System Macros/Loops and Recursion

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TeX does not offer us powerful for-loop mechanisms. On the other hand its recursion engine is quite unique. We therefore identify the for-looping macros by this method. The most simple alternative is the one that only needs a number.


\dorecurse {n} {whatever we want}

This macro can be nested without problems and therefore be used in situations where Plain TeX's \loop macro ungracefully fails. The current value of the counter is available in \recurselevel, before as well as after the whatever we want stuff.

\dorecurse               % inner loop
  {\recurselevel:          % outer value
     \dorecurse          % inner loop
       {\recurselevel}     % outer value
       {\recurselevel}     % inner value
     \dorecurse          % inner loop
       {\recurselevel}     % outer value
       {\recurselevel}     % inner value

In this example the first, second and fourth \recurselevel concern the outer loop, while the third and fifth one concern the inner loop. The depth of the nesting is available for inspection in \recursedepth.

Both \recurselevel and \recursedepth are macros. The real conters are hidden from the user because we don't want any interference.


The simple command \dorecurse is a special case of the more general:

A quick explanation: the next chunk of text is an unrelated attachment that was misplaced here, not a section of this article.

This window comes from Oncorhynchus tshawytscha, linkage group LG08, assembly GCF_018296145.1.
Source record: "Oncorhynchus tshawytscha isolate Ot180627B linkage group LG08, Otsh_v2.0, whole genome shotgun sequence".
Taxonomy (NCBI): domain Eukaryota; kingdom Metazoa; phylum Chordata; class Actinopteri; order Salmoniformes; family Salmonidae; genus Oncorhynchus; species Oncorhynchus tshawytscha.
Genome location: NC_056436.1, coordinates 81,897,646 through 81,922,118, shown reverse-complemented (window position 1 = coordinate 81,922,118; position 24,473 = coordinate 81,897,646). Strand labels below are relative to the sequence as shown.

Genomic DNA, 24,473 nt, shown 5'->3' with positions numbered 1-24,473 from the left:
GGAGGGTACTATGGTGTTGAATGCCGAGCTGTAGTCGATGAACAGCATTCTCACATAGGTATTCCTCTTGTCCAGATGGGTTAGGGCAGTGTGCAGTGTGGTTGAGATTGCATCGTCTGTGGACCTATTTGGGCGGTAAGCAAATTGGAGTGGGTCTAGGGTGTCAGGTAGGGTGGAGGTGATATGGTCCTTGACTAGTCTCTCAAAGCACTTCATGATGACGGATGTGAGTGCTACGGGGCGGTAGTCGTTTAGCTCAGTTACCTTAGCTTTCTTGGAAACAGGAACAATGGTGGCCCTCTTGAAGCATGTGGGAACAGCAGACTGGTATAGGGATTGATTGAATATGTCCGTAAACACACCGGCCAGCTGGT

\dostepwiserecurse {from} {to} {step} {action}

This commands accepts positive and negative steps. Illegal values are handled as good as possible and the macro accepts numbers and counters.

\dostepwiserecurse  {1} {10}  {2} {...}
\dostepwiserecurse {10}  {1} {-2} {...}

{{cmd|doloop</cmd> {{cmd|exitloop</cmd>

Sometimes loops are not determined by counters, but by (a combinations of) conditions. We therefore implement a straightforward loop, which can only be left when we explicitly exit it. Nesting is supported. First we present a more extensive alternative.

  {Some kind of typesetting punishment \par
   \ifnum\pageno>100 \exitloop \fi}

When needed, one can call for \recurselevel and \recursedepth.

The loop is executed at least once, so beware of situations like:

\doloop {\exitloop some commands}

It's just a matter of putting the text into the \if statement that should be there anyway, like in:

\doloop {\ifwhatever \exitloop \else some commands\fi}

You can also quit a loop immediately, by using \exitloopnow instead. Beware, this is more sensitive for conditional errors.

Recursion and expansion

Using recursion to build tables requires some particular attention:


Multi-dimensional tables offer another illustration:

	\dorecurse{5}{\bTD #1,##1 \eTD}

Alternatively, (mkiv only?)

        \dorecurse{5}{\bTD \currentTABLErow,\currentTABLEcolumn \eTD}

For further discussion on loops and expansion, see Expansion control as well as this blog post.

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